In every issue of WebMD the Magazine, we ask experts to answer readers' questions about a wide range of topics, including some of the most common beliefs about medicine. In our September 2011 issue, we asked Jane Miller, MD, an associate professor of urology at Washington University's School of Medicine, about the link between diaphragms and painful bladder infections.
Although it can be hard for women to talk about overactive bladder or sex, it may be even harder to talk about OABand sex.
OAB can take its toll in many areas of your life, including your romantic relationships. "Oftentimes, women with OAB worry about urine leakage during sex or orgasm," says Jennifer Berman, MD. She is a urologist and sexual health expert at the Berman Women's Wellness Center in Los Angeles.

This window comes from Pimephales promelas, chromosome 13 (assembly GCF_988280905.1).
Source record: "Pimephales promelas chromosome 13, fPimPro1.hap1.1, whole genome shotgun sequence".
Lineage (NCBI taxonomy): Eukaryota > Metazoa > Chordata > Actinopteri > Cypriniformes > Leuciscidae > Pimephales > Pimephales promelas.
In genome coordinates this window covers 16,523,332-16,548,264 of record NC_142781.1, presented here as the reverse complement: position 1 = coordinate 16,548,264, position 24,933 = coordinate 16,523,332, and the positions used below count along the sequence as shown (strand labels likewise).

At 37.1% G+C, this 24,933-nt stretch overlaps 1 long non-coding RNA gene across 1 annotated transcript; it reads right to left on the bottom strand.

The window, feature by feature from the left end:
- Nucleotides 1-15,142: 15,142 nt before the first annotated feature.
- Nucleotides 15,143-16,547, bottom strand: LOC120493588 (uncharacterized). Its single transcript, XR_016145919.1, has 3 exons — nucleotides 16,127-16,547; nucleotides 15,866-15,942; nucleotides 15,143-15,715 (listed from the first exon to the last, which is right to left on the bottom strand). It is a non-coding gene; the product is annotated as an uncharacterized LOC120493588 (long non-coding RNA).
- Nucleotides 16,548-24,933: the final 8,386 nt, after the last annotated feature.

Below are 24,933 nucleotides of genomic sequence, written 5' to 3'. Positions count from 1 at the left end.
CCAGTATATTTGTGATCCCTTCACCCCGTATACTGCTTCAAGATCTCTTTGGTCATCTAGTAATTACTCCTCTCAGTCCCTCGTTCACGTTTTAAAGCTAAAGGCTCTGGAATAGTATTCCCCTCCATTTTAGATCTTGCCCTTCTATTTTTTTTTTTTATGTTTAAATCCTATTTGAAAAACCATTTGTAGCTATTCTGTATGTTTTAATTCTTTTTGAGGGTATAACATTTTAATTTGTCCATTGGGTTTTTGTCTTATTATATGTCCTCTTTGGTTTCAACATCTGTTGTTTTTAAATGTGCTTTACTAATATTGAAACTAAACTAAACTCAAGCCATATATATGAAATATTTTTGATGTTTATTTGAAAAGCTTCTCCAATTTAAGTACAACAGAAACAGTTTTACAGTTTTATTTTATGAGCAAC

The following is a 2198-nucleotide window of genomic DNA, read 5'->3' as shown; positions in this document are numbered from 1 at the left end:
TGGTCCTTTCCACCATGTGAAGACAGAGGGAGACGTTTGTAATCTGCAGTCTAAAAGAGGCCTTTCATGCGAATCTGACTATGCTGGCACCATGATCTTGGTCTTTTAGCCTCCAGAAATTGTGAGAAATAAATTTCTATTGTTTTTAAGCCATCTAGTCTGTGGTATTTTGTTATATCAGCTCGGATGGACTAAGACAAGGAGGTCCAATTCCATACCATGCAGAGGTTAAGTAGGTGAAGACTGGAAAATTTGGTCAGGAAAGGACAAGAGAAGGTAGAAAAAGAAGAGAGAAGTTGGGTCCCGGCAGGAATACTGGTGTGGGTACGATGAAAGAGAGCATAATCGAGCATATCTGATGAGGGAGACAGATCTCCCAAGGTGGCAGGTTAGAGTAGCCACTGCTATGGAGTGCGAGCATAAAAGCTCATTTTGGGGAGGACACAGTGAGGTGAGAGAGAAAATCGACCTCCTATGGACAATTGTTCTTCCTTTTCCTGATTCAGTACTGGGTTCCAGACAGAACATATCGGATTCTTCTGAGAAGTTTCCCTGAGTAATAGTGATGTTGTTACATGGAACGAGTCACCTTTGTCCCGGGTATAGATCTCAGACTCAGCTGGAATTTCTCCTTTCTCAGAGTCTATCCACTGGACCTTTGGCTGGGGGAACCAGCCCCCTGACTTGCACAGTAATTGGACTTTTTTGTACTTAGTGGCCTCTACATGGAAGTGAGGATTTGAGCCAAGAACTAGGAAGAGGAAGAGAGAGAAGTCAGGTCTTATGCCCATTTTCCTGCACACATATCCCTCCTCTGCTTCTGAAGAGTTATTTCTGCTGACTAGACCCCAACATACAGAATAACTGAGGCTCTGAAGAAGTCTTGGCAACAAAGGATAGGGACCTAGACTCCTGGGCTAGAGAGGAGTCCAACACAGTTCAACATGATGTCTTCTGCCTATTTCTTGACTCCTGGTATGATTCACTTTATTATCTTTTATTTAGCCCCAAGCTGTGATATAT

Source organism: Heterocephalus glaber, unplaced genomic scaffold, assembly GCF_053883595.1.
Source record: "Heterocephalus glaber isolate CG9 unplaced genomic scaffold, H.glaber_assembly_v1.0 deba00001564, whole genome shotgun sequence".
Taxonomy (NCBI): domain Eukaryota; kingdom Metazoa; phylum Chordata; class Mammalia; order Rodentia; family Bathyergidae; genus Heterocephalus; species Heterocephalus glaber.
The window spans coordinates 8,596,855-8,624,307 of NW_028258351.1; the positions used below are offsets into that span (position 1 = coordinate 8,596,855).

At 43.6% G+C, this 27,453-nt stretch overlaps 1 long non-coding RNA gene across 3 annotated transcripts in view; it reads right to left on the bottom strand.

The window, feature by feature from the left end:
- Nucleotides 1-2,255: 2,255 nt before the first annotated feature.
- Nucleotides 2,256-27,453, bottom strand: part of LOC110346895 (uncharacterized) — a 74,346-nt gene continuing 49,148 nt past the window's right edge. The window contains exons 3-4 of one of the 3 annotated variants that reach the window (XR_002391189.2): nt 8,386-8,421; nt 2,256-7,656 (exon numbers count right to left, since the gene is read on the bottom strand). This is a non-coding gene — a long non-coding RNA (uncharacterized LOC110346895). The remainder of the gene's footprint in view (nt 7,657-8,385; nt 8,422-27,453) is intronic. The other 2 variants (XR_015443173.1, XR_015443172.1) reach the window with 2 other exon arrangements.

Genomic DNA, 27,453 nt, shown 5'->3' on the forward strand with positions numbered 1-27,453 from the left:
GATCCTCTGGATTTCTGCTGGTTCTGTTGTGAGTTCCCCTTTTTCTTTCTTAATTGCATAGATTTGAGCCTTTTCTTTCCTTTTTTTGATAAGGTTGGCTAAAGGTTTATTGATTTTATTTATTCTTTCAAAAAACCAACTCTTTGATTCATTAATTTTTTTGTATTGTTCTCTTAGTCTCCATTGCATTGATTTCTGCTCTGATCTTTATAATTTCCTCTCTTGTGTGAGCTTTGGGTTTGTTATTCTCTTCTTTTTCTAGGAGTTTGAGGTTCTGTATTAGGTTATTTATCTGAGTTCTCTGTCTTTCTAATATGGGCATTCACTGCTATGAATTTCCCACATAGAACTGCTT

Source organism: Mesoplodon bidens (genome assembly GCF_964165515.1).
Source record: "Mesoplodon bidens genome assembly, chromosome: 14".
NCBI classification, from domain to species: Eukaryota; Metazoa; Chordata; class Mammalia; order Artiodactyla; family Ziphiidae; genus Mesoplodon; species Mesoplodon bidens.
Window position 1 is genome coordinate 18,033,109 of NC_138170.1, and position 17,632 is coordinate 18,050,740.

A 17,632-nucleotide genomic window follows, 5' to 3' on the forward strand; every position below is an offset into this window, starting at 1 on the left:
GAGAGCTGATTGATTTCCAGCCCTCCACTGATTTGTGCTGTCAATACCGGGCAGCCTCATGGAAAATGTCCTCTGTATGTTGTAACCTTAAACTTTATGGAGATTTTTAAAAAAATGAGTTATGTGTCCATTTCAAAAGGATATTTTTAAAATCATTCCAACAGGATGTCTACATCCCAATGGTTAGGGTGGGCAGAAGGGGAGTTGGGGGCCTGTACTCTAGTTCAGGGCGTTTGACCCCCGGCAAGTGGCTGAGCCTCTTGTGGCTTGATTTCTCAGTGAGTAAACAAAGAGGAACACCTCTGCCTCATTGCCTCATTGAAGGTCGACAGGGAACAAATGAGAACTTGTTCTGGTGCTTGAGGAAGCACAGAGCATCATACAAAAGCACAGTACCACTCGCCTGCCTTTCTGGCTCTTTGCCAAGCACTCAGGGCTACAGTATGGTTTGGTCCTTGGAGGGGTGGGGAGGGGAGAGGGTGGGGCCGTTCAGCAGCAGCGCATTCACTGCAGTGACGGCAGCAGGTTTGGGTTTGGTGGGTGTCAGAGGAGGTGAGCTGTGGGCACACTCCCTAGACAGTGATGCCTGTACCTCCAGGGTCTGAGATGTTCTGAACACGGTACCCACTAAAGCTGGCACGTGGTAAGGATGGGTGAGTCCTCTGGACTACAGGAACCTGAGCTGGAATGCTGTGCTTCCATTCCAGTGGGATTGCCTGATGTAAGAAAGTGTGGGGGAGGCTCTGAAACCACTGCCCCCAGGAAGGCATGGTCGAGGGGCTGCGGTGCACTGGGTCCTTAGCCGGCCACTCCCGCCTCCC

OAB or urinary incontinence can cause physical symptoms as well as fear, anxiety,...
The reason is that urinary tract infections (common symptoms include burning pain and a constant need to pee), get triggered by bacteria, most often E. coli, which lives in the colon and rectum. And diaphragms are used with spermicides, "which can kill off the protective bacteria in the vagina, as well as change the pH balance of the vagina," Miller says. "This can increase growth of the kinds of bacteria that cause UTIs and bring it closer to the urethra and ultimately the bladder."
If you have recurring infections, you may be better off using alternative birth control methods, such as an IUD or the Pill. General tips for avoiding bladder infections include: Drinking plenty of water, peeing when you need to (instead of "holding" it), and wiping from front to back after urinating and bowel movements.